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The Cause, Stopping the Pain, and "Electric People"

©1997 William J. Beaty


The cause of car-door sparking is well known: contact-electrification between insulating surfaces, followed by separation of those surfaces. But what does this mean? Well, *YOU* are one surface, and THE CAR SEAT is the other. When you sit on a plastic car seat in dry weather, the contact between your clothes and the seat's surface causes the electrical charges within atoms of the material to transfer between the surfaces. This is our old friend "frictional" or "contact" charging. One surface ends up with more negative charges than positive, and has a negative charge-imbalance. The other surface has fewer negatives than positives, so it has a positive imbalance. This is nearly same thing as rubbing a balloon upon your hair: both surfaces become electrically charged. But rather than rubbing just your hair, instead you're rubbing your entire back, but, and legs upon the car seat surface.

However, nothing happens as long as you remain seated. Just keep yourself in one place and you won't get zapped.. As long as the surfaces remain near each other, the positives and negatives cancel out, and no overall "electricity" appears and no sparks are possible. But when you open the car door and step outside, you take just one polarity of charge along with you, while the car seat has the opposite polarity. At the same time, the charged-up car seat causes the whole car to become charged (by a process called "Faraday's Icepail Effect.") As you step out of the car, the voltage between your body and the car becomes huge, up to 10,000 or even 20,000 volts. Your shoes are probably insulating, so the charge has no opportunity to leak into the earth. You reach out to close the car door and ZAP!, the opposite polarities rejoin by leaping through the air while giving you a tiny, deep burn on your fingertip!

How to prevent this? One possibility: change the surface materials. Identify and avoid the specific clothing which makes the problem worse. These materials are usually wool sweaters and pants, certain manmade fabrics, plastic raincoats, etc. Or, replace your cheap plastic car seatcovers with cloth (stains easily!) or with leather (expensive dead animals.) Another method: mix up some anti-static solution and spray your car seats. This solution remains slightly damp for weeks, which halts the contact-charging process. The formula: a teaspoon of fabric softener mixed in one quart of water. This tends to work well at first, but after days it wears off and needs a re-coating. Another sillier method: always drive barefooted, so the charge will leak away when you step outside the car. Not good in winter! You could cover your car seats with a conductor such as aluminum foil, which screws up the contact-charging effect. Have a tailor make some custom clothing out of black conductive carbon cloth? Or you could eliminate the problem by eliminating your clothes. Skin is fairly conductive, so it doesn't create charge-separation when held against plastic. Driving while nude might cure the sparking problem (unless you are a very hairy person!)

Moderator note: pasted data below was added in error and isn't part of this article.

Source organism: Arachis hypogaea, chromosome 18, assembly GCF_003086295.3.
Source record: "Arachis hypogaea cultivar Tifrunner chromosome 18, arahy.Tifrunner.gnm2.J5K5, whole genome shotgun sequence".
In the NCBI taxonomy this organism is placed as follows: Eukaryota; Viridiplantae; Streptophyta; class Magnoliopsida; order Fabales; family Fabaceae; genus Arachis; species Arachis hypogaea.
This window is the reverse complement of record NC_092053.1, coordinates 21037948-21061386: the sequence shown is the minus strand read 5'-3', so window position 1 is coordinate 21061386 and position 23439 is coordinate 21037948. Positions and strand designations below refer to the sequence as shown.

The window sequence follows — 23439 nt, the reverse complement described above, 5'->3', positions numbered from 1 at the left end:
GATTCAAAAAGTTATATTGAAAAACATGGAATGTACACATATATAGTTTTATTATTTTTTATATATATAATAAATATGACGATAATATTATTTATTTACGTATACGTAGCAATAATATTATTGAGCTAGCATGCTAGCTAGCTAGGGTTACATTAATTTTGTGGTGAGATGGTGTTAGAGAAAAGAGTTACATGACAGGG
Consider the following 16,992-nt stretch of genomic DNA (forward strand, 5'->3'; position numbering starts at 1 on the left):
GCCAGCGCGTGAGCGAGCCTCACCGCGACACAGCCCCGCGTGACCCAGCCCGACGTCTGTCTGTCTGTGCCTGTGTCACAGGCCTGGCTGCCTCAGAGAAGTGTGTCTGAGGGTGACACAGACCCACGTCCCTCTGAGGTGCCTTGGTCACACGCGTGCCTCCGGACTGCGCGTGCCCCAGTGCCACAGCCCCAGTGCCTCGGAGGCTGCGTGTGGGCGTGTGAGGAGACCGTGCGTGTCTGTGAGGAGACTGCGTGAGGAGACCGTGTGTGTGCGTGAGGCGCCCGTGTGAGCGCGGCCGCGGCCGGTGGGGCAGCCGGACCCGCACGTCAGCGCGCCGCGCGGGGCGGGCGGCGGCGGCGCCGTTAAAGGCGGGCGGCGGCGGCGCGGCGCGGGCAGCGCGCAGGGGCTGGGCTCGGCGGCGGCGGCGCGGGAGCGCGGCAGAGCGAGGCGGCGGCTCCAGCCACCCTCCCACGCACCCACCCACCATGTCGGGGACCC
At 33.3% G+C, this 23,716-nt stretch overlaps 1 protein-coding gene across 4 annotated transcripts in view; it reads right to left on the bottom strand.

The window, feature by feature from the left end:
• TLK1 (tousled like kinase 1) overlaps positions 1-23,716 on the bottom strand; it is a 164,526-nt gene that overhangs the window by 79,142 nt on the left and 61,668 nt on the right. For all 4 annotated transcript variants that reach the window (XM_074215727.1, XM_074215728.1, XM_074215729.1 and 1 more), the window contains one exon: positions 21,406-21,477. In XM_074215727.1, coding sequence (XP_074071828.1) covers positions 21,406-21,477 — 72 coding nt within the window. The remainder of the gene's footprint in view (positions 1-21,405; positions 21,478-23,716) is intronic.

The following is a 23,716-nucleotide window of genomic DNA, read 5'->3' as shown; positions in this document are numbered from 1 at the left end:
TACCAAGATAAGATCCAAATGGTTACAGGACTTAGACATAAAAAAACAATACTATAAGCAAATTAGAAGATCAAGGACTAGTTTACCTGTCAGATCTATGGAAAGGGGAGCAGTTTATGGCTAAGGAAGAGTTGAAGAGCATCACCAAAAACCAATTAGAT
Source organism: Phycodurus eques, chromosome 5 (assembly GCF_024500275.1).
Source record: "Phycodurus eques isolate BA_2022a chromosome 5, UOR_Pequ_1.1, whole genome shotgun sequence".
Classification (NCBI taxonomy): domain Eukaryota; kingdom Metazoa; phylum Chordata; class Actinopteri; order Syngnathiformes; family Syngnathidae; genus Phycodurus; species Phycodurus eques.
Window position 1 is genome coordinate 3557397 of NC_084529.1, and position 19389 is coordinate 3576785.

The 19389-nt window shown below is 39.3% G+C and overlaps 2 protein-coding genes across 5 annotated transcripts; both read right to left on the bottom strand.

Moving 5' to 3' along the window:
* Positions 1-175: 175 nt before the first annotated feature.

A less frivilous method: the car-keys trick I mentioned earlier. Develop the habit of holding your car keys as you leave the car, then grip the keys firmly and touch the metal car door with the tip of the key. The spark will still jump, but it will not be painful, since it blasts a little hole in the tip of the key instead of in your finger. Or simply grasp the car door as you climb out, and this will drain off the charge-imbalance faster than it can build up on your body.

DANGER: GASOLINE FIRES. What happens when you climb out of your car at the gas station? Usually you'll zap yourself on the car door, or on the gas pump handle, or on the metal door that covers your gas cap, and usually nothing bad happens. However, suppose your passengers climb out of the car just as you're unscrewing the cap, or just as you jam the gas pump nozzle into your tank? The whole car becomes momentarily charged. ZAP! Or, suppose you turn on the gas pump and then climb back into your car. When you climb out again, you body is highly charged from the car seat. The very first thing you do is to reach into the cloud of gasoline vapors to grab the metal handle of the gas pump. ZAP! FOOSH! This obviously is a very rare event. However, it does occur sometimes, especially in the winter. See the PEI site on static hazards.

A research paper: The Control of Body Voltage Getting Out of a Car, from JCI

Safety issues:
List of gasoline fires caused by static sparks.
Sparks and gasoline.

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